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EU payment in rubles for Russian gas would violate sanctions regime: Document

Payment for Russian gas in rubles by European Union buyers as demanded by President Vladimir Putin would break the EU’s sanctions regime against Moscow, an internal European Commission note said.
Putin has warned Europe it risks having gas supplies cut unless it pays in the Russian currency as he seeks retaliation over Western sanctions for Moscow’s invasion of Ukraine.
In March, Moscow proposed that energy buyers open accounts at Gazprombank, where payments in euros or dollars would be converted to rubles.
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The European Commission’s note, making clear it is technical, preliminary, and based on an unofficial translation of the Russian Presidential Decree of March 31, said the law added several new layers of obligations on EU gas buyers, taking the effective completion of the purchase out of their hands.
“This mechanism would lead to a breach of the existing EU restrictive measures adopted in respect of Russia, its government, the Central Bank of Russia, and their proxies,” the internal note, seen by Reuters, said.
The government of the Netherlands will instruct companies not to pay for Russian gas in rubles, a Ministry of Economic Affairs spokesperson said on Thursday, citing the decision by the European Commission.
Putin’s decree imposed an obligation on EU gas buyers to open at least two special accounts – one for euros or dollars and one for rubles – with Gazprombank and channel all gas payments through the bank.
The EU buyer would still pay Gazprombank in the contract currency – euros or dollars – but the purchase would only be complete once Gazprombank exchanges the currency into rubles in a deal with the Russian central bank, and deposits the rubles in the second account, the note said.
“The effect… is that a payment is completed not in the currency established under the contract at the moment it is deposited in the accounts… but rather only at an unknown and undefined moment once the foreign currency… is converted into rubles and credited to the second special account,” the Commission note said.
It noted that the process would be entirely overseen by Russia, depriving European companies of control of the funds from the moment of payment and introducing unpredictable additional costs.
“The Russian State, through its central bank, has total control over the foreign currency… which it can manipulate entirely to its own benefit,” the note said, pointing to, for example, the applied exchange rate.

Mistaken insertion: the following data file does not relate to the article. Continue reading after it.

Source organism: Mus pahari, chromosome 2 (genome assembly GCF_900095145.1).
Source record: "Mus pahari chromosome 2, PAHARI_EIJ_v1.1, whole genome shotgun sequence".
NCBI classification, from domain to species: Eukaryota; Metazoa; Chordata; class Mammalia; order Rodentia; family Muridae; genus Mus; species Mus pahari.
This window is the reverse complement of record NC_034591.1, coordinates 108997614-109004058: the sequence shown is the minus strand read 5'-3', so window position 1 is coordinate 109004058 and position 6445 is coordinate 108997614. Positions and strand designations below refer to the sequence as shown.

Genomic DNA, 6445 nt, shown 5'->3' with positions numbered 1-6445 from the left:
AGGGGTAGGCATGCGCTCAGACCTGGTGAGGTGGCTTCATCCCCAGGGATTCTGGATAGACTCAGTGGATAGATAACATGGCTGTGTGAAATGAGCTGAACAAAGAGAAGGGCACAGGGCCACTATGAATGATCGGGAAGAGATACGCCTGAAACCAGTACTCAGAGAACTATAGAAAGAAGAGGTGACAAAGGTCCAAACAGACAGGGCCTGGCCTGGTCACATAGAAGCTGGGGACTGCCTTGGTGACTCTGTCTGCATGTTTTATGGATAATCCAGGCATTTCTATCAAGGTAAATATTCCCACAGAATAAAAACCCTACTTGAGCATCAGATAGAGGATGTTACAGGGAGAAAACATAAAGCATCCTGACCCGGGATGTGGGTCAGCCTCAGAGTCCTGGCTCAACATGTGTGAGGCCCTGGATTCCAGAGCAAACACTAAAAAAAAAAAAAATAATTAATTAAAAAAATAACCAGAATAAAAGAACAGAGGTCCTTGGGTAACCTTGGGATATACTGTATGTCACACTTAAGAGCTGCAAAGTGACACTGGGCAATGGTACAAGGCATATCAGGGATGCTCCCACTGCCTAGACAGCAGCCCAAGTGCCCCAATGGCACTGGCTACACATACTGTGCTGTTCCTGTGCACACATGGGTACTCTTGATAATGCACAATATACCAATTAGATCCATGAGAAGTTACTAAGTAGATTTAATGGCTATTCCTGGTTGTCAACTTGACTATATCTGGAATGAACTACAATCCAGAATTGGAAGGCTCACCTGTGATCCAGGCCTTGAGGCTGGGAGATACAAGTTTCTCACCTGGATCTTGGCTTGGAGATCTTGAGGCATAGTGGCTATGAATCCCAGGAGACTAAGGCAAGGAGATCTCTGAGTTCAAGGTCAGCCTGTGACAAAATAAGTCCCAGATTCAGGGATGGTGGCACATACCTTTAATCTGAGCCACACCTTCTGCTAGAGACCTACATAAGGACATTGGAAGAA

Putin said separately on Thursday that Moscow will work to re-direct its energy eastward as European countries try to reduce reliance on Russian exports, adding that Europe will not be able to completely shun Russian gas immediately.
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Ruble rises toward 50 vs dollar, first time in more than seven years

The ruble rose on Wednesday to its strongest in more than seven years, driven higher by capital controls and weak demand inside Russia for foreign currency as it neared 50 against the dollar for the first time since May 2015.
The ruble has become the world’s best-performing currency this year, boosted by measures – including restrictions on Russian households withdrawing foreign currency savings – taken to shield Russia’s financial system from western sanctions imposed after Moscow sent troops into Ukraine on February 24.
Proceeds from commodity exports, a sharp drop in imports, and month-end tax payments in rubles by export-oriented Russian firms are further factors behind the currency’s gains.
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At 0819 GMT, it was up more than 2.7 percent to 50.32 against the dollar on the Moscow Exchange after hitting 50.01.
“Despite the end of the tax payment period, we expect the dollar-ruble pair to stay near the lower boundary of our 50-52 target range,” Promsvyazbank said in a note.
Against the euro, the ruble added 3 percent to 52.91, climbing beyond 53 for the first time since April 2015.
Capital controls have also enabled the currency to shrug off what the White House and Moody’s credit agency said on Monday was the first default by Russia in more than a century on its international bonds.
The Kremlin, which has hard currency from oil and gas revenue to make the scheduled payments on the debt, has rejected the designation, calling it artificial and engineered by Western sanctions.
The strong ruble dents Russia’s income from selling commodities and other goods abroad for dollars and euros, and Deputy Prime Minister Andrei Belousov said this month that industry would be more comfortable if it fell to between 70 to 80 against the dollar.
Many Russian companies, primarily non oil-and-gas exporters, are already suffering financially, said Evgeny Suvorov, economist at CentroCreditBank.
Just before Russia embarked on what it calls its “special military operation” in Ukraine, the ruble traded near 80 to the dollar and 90 against the euro.
At that time, it traded in free-float mode and, unsupported by capital controls, got hammered due to fears of sanctions. On the stock market, the dollar-denominated RTS index rose 1.5 percent to 1,488.6 points.
The ruble-based MOEX Russian index was 0.9 percent lower at 2,387.4 points, pressured by ruble gains.
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Spain inflation soars to 37-year high

Inflation in Spain has soared to a 37-year high, reaching double digits due to rising energy and food prices, official data showed Wednesday.